“Factories producing co-products will be looking to minimise energy costs and because there are costs associated with drying a product, they will try and avoid these added expenses,” he explains.
Consequently, farmers will need to get “geared up” to take liquid and moist feeds on-farm. “If a producer is restricted to dry feeds at the moment, they will need to make their system more flexible so they are capable of taking advantage of opportunities.”
The planned opening of the Vivergo biorefinery next year will also see a significant increase in the proportion of wheat distillers available on the market. This mid-protein feed could replace some energy and protein in the ration. For example 3kg of wheat distillers could replace 1.5kg of wheat and 1.5kg of soya in a diet.
“I anticipate more of a change in this direction as distillers become more cost effective,” he says.
Dr Wynn believes there may be a need to challenge the conventions of how animals are fed. For example, farmers will need to be more open minded about the amount of liquid feed included in a diet. “Rather than 2kg of liquid, you could move up to 7kg of liquid,” he says.
Co-products produced by biorefineries will also be high in fibre and energy. However, they will not be starch rich. Consequently, when distillers replace rape or soya in the ration, a diet will contain less starch.
“As farmers use more and more wheat distillers, starch levels in the ration will decline. I don’t see this as being a problem – in most cases too much emphasis is placed on the importance of starch in a ration.” In fact, Dr Wynn says the USA has proved production levels can be maintained when starch is replaced with more digestible fibre feeds.
However, Mr Hough says it’s important to be aware of starch levels in the ration. “Starch is a glucose precursor and glucose and lactose drive milk production. If I was a farmer, I’d like to secure starch on my farm.”
Ms Allen believes there is a possibility algae could become a new source of protein in animal feeds by 2020.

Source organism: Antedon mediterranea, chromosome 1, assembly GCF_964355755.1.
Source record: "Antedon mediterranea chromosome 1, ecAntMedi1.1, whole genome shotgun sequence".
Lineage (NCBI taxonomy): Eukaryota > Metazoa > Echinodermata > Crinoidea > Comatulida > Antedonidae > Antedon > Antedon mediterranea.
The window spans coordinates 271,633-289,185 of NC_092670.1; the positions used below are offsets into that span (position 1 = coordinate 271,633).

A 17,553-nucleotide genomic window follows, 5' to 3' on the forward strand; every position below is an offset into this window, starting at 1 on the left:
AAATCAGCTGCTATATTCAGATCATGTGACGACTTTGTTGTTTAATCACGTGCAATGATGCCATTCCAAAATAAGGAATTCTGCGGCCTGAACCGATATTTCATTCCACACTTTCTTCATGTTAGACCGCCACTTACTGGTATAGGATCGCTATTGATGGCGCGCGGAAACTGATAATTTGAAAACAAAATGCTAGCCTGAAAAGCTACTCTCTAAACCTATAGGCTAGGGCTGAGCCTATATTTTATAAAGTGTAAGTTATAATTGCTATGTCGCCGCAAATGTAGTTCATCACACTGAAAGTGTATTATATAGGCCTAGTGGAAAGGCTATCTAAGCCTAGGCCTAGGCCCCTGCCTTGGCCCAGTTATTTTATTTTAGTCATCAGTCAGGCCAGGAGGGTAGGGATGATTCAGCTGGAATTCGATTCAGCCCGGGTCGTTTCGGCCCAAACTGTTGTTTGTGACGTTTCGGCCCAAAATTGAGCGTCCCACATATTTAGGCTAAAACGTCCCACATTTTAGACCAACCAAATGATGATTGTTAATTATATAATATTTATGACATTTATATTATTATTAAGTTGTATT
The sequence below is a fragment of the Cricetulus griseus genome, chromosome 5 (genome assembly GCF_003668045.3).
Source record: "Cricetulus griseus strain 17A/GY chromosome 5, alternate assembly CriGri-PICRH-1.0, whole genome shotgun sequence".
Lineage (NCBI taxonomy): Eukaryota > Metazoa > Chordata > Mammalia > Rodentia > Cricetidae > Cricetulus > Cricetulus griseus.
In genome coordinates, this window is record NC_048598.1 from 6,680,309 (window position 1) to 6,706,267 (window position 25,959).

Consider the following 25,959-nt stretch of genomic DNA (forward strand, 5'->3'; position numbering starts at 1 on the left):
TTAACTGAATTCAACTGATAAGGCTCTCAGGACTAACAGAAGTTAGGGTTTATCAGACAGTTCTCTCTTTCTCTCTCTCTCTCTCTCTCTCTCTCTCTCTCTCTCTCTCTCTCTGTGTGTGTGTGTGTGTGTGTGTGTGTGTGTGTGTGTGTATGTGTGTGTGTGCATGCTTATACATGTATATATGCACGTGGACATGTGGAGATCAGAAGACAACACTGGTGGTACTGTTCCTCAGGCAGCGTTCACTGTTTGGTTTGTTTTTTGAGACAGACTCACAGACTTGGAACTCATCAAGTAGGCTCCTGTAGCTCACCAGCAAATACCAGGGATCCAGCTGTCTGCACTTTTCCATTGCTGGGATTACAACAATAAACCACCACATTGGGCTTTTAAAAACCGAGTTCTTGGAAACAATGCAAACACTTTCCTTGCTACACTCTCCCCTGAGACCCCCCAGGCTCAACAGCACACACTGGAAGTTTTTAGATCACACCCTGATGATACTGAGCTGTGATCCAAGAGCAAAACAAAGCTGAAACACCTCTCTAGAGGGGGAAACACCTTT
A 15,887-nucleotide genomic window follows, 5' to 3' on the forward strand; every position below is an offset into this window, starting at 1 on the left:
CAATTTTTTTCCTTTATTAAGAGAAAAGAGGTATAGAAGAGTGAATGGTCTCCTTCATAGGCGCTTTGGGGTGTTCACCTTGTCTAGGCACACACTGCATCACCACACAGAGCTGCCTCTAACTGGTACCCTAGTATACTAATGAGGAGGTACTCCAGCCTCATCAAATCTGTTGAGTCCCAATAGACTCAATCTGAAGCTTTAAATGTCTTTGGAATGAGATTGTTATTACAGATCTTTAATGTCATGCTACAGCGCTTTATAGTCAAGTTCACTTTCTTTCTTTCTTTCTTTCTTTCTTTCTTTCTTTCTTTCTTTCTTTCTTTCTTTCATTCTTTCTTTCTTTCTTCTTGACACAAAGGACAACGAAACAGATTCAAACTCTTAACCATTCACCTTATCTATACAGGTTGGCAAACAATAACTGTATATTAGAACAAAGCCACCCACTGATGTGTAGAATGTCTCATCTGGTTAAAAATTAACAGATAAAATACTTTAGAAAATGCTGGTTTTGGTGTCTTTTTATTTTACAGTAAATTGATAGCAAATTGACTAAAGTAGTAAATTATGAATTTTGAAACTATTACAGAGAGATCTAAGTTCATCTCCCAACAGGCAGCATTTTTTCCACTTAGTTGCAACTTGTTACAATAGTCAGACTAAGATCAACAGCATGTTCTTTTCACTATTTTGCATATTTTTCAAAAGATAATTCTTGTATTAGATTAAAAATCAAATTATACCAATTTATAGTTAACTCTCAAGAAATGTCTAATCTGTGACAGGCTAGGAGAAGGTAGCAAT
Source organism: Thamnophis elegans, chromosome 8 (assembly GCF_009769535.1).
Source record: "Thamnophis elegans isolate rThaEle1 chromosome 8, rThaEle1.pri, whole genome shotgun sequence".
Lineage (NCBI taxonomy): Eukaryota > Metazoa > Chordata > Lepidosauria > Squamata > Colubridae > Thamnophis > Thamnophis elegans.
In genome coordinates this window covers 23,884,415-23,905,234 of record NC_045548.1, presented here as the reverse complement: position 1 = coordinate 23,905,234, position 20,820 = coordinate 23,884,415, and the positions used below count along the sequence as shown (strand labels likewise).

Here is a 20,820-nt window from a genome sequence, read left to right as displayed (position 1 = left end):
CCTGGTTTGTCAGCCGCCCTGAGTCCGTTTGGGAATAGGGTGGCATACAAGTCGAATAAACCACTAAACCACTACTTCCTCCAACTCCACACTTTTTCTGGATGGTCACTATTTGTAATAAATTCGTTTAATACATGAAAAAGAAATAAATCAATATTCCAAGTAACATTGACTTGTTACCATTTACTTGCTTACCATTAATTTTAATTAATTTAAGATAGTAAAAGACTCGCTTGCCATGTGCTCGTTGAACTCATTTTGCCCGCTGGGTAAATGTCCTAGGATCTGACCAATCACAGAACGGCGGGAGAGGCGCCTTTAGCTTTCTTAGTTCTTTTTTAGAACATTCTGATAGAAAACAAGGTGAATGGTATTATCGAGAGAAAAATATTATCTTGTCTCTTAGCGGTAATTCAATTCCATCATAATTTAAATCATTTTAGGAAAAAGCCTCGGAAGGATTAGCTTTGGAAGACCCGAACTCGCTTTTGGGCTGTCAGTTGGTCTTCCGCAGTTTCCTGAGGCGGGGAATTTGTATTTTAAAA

“Algae has good amino acid balance and can be grown in sustainable systems,” she says. “At the moment it is going into the human health industry, but if it could be scaled up and dried, it could be fed in a similar way to fish meal, as a concentrated source of amino acids.”
Nuffield Scholar Ian Tremain, who looked at algae production as part of his scholarship, says it is highly likely algae could be a contributor to UK livestock rations by 2020.
“There are a lot of steps to be taken before algae can replace soya in dairy rations, but there is the potential. First, it is likely to have a role in fish, pig and poultry diets.”
Algae can be up to 70% protein, high in omega three, with good levels of amino acids, which could be selected for specific markets.
Mr Tremain says the emergence of anaerobic digestion was helping increase the feed potential of algae. “Algae production needs a heat source, so there is a definite synergy between algae production and anaerobic digestion.”
There are two potential ways algae can be grown: photo-bioreactors are being developed, where water and air is pumped around a closed system of tubes and specific strains of algae are introduced. The algae can then be harvested every four days.
An alternative option would be to adopt a closed-pond system, covered in low level plastic.
“If a livestock producer had a digester on farm, algae production could be possible, but it would very much be part of the farming system, rather than a small corner of the farm,” he says.
“Because the concentration of algae is very low, at 0.6% in water, a large volume is needed, so a farm may need to put aside five to 10 acres just for algae.”
However, Mr Tremain stresses that purchased algae is currently not an attractive option, with dried algae produced for human consumption valued at £250,000/t and marine aquariums at £700,000/t.
“In eight years, with specialist selection and developments there could be ways to bring the cost down and produce a sustainable protein that could displace fish meal and, potentially, soya.”